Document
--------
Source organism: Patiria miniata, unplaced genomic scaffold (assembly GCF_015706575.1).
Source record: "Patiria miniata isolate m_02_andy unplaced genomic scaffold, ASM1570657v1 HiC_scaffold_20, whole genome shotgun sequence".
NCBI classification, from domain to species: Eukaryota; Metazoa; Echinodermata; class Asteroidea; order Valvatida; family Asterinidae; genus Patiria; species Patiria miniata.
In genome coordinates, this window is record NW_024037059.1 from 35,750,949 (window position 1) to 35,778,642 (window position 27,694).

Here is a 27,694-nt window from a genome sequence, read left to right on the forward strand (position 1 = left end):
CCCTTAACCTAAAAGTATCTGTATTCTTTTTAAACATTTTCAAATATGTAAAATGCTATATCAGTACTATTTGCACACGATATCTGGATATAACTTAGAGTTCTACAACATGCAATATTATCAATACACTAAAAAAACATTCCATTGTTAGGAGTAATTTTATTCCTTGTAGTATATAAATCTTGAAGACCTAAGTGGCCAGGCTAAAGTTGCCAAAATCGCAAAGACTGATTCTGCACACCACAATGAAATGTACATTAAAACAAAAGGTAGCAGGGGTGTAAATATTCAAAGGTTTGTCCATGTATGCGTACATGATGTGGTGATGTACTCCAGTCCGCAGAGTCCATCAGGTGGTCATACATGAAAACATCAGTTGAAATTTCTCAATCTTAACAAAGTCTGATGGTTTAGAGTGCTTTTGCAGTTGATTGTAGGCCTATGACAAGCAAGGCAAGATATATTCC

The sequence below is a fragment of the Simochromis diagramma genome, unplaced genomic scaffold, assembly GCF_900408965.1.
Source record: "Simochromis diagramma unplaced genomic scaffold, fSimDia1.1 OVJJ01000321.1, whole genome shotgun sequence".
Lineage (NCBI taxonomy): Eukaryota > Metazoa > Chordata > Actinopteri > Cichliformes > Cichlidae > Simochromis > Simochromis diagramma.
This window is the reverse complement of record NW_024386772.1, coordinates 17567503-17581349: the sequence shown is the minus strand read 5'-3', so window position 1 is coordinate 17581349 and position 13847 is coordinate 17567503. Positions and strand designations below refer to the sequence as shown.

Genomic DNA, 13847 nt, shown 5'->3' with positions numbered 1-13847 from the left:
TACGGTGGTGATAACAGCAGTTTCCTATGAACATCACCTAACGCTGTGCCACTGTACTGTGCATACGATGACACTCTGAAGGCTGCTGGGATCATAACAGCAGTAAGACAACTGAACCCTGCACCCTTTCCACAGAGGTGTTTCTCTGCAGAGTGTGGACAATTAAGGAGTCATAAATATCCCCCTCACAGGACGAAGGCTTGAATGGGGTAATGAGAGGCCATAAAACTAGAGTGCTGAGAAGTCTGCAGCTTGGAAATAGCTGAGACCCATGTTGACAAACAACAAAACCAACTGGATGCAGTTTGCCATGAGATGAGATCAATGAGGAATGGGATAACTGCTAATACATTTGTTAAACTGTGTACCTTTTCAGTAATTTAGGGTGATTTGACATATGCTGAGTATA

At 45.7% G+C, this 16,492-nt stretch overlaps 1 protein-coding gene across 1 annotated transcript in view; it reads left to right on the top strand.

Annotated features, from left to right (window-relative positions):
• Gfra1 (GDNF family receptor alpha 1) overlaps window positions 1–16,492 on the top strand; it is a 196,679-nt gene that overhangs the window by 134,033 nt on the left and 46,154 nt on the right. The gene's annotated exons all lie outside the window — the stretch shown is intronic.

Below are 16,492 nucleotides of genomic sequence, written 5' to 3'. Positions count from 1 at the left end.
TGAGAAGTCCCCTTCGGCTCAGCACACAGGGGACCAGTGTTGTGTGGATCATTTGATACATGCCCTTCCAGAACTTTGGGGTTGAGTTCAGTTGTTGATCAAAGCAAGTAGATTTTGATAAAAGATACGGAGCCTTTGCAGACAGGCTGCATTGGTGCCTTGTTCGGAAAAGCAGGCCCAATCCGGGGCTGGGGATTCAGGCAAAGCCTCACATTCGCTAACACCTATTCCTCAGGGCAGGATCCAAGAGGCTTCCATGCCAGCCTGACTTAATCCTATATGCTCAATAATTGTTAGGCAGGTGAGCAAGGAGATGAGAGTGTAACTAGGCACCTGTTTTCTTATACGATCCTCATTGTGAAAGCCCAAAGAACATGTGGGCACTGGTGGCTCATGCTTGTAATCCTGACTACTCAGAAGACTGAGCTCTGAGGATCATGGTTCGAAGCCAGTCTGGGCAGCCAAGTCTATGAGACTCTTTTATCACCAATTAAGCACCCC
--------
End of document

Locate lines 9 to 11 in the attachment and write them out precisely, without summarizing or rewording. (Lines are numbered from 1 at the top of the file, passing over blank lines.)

Lineage (NCBI taxonomy): Eukaryota > Metazoa > Chordata > Actinopteri > Cichliformes > Cichlidae > Simochromis > Simochromis diagramma.
This window is the reverse complement of record NW_024386772.1, coordinates 17567503-17581349: the sequence shown is the minus strand read 5'-3', so window position 1 is coordinate 17581349 and position 13847 is coordinate 17567503. Positions and strand designations below refer to the sequence as shown.

Genomic DNA, 13847 nt, shown 5'->3' with positions numbered 1-13847 from the left: